Only two other people heard what Russian President Vladimir Putin and President Donald Trump said to each other on Monday: the interpreters who helped them say it.
Marina Gross, a State Department interpreter, was the only American in the room other than Trump during the private summit in Helsinki. A joint press conference that followed drew wide, bipartisan condemnation after Trump said he did not see any reason to believe that Russia interfered in the 2016 election, countering U.S. intelligence agencies’ findings. Trump walked the comments back Tuesday, saying he did believe Russia meddled in the election, but he has since issued conflicting statements on the issue.
In the chaotic fallout, lawmakers have escalated their calls to subpoena Gross, but interpreter groups have responded with alarm, saying that calling her to testify would threaten confidentiality, a cornerstone of their profession.
Why compel her to talk? Since the Helsinki meeting, the White House and Russian officials have given different accounts of Trump and Putin’s one-on-one conversation. Russian officials have claimed the meeting resulted in “verbal agreements,” but U.S. officials have not confirmed that.
Trump said on Twitter that the topics discussed included nuclear proliferation, cyber attacks, trade, Ukraine, Middle East peace and North Korea. White House press secretary Sarah Huckabee Sanders said Thursday the two leaders agreed to an “ongoing working level dialogue” and that the administration is considering inviting Putin to Washington this fall.
So lawmakers, scrambling for answers, have called on Gross to testify in front of Congress or share her notes from the meeting. A State Department spokesperson said Wednesday that it hasn’t received a formal request for Gross to testify.
Rep. Bill Pascrell, D-N.J., sent an open letter Tuesday to top members of the House Committee on Oversight and Government Reform asking the committee to subpoena Gross. “The American public deserves to know if the President made any further concessions, revealed national security secrets, or tried to profit off the presidency,” Pascrell wrote.
On Thursday, Republicans on the House Intelligence Committee blocked a motion by ranking member Rep. Adam Schiff, D-Calif., to do the same.
National and international interpreter groups have criticized the efforts, saying that forcing Gross to testify would violate a key tenet of the profession.
Interpreters take confidentiality “very seriously at all levels,” said Judy Jenner, a spokesperson for the American Translators Association (ATA), a leading industry group. “During the course of our work, we hear a lot of confidential information.”
The International Association of Conference Interpreters, an organization that represents 3,000 members, including diplomatic interpreters, states in its Code of Ethics that members are “bound by the strictest secrecy” when interpreting at private meetings. Both the group and the American Association of Language Specialists issued statements this week reiterating that position.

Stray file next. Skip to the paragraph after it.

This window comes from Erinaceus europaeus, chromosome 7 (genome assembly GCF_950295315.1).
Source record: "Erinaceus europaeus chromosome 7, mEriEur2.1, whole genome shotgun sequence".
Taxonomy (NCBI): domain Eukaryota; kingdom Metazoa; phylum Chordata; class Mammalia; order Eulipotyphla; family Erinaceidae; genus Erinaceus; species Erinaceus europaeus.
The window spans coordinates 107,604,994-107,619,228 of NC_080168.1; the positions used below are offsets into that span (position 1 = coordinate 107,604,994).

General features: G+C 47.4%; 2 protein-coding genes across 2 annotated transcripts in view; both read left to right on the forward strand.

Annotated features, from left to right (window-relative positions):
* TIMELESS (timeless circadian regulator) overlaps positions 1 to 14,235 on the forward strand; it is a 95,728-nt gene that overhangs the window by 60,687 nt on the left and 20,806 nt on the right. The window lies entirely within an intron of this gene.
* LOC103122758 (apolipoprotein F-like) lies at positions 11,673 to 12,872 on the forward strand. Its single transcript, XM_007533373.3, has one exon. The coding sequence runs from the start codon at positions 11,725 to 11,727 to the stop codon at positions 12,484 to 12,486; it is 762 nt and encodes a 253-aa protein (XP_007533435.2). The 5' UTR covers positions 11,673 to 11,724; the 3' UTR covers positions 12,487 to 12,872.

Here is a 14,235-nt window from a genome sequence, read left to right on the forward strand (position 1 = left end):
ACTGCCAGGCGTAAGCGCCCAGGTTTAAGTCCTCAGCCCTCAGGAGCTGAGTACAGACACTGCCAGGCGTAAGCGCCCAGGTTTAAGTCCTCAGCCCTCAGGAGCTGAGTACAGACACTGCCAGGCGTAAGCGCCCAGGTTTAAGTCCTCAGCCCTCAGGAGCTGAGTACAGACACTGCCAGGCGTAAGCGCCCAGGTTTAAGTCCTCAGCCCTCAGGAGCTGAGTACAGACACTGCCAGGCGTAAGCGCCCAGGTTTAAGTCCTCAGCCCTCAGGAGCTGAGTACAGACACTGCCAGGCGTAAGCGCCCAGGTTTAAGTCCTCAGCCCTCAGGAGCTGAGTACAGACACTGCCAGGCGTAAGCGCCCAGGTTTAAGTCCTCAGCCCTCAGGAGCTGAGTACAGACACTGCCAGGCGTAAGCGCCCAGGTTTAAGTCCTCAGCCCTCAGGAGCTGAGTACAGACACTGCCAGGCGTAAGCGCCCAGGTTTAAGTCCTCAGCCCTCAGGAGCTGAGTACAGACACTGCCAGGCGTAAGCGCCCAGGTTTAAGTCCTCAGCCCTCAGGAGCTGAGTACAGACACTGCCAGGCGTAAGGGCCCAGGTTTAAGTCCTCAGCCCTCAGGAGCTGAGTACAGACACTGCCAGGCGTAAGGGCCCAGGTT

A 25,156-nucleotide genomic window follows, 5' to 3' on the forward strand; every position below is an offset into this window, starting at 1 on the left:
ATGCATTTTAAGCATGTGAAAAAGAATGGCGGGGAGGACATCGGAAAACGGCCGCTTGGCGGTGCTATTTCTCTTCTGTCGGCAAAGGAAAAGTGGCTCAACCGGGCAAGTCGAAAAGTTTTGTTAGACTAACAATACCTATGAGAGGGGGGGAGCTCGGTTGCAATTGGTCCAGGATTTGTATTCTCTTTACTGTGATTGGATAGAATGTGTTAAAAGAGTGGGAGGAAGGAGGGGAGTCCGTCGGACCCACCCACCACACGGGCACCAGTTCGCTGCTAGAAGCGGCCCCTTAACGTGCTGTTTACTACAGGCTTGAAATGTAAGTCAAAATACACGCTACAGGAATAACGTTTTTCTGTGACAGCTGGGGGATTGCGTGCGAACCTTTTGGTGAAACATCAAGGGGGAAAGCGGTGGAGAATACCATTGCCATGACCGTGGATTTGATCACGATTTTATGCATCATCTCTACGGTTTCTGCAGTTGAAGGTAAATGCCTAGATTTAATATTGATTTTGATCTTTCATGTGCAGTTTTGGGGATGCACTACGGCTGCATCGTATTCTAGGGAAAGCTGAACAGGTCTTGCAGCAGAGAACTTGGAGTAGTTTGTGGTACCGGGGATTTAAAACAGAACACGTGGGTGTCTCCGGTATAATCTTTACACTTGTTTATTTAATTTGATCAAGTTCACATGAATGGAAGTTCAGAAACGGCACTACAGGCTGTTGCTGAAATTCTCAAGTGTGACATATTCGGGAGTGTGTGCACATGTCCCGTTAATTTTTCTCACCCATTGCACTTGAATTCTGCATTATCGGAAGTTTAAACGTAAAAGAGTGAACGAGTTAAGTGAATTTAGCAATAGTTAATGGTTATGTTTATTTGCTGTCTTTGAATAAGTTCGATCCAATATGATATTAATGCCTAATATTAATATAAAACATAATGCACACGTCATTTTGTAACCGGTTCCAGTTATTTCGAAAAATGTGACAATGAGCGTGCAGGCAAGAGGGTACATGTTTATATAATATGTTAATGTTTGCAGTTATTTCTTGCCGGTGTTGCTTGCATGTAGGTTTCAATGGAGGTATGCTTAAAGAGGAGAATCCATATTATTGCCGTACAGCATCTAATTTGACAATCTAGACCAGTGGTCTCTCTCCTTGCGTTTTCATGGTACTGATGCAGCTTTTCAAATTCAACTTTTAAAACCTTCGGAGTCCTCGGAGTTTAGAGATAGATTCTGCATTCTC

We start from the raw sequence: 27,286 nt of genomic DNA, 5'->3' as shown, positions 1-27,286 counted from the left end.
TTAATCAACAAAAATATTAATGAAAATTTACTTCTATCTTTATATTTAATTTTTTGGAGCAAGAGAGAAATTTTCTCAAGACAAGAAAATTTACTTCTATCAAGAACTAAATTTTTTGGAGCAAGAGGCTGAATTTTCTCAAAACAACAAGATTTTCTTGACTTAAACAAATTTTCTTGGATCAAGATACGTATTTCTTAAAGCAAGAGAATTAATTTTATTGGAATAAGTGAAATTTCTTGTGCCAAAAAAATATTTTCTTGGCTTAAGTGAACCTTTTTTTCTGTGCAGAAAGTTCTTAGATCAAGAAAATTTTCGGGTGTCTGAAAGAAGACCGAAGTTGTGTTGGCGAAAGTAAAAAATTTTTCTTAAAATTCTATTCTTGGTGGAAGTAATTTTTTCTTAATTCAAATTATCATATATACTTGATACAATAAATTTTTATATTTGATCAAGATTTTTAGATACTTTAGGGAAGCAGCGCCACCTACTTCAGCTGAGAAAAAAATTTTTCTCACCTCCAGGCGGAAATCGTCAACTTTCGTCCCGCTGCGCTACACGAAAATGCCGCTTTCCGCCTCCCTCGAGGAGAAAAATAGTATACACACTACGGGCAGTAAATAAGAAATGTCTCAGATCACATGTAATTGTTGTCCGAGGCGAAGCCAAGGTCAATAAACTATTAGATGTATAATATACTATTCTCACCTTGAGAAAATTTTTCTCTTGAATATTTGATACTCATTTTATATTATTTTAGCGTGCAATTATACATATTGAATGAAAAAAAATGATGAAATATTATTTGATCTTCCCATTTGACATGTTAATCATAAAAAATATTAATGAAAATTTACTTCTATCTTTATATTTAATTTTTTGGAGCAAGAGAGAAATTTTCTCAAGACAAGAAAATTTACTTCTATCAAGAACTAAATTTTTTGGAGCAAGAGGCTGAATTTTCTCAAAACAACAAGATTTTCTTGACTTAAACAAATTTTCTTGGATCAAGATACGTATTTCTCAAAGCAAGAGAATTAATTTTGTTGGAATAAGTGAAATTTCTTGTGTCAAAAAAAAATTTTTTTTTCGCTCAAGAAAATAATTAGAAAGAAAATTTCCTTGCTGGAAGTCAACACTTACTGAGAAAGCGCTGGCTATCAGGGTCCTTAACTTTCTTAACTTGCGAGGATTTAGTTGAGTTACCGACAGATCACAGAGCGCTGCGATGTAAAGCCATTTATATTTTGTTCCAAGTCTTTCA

A code of confidentiality among interpreters ensures that people can speak candidly around them, which is important in a diplomatic setting, interpreters told the NewsHour.
“I think that it would be very hard for any statesman or diplomatic agent or agency to be able to trust an interpreter if they know that there is a precedent that whatever they hear [can] be shared,” said Edna Santizo, a member of the Leadership Council for the ATA’s Spanish Division.
Secrecy for interpreters is “a rock-solid tenet,” Barry Slaughter Olsen, an associate professor at the Middlebury Institute of International Studies and professional interpreter, said. If that is broken, “it could significantly undermine the faith that people have in our profession,” he said.
Olsen also said that undermining that faith could further endanger interpreters working in conflict zones, where being perceived as untrustworthy can put their lives at risk.
David L. Phillips, the director of the Program on Peace-building and Rights at Columbia University’s Institute for the Study of Human Rights, said that despite interpreters’ concerns, knowing what happened at the Helsinki meeting is a matter of national security.
“The American people have a right to know what commitments President Trump has made on their behalf and the only way to learn the details about the meeting would be for the interpreter to present her notes,” Phillips said.
“Are there long-term implications? Sure, there are,” Phillips said. “There are also longer term implications to the president making security commitments without the knowledge of Congress.”
It’s unlikely that Democrats, who are in the minority in the House and Senate, can legally compel the interpreter to appear before Congress. But Phillips said that Gross still has the option to come forward on her own.
“That’ll be a choice that she has to make based on her conscience and her sense of responsibility to the truth,” he said.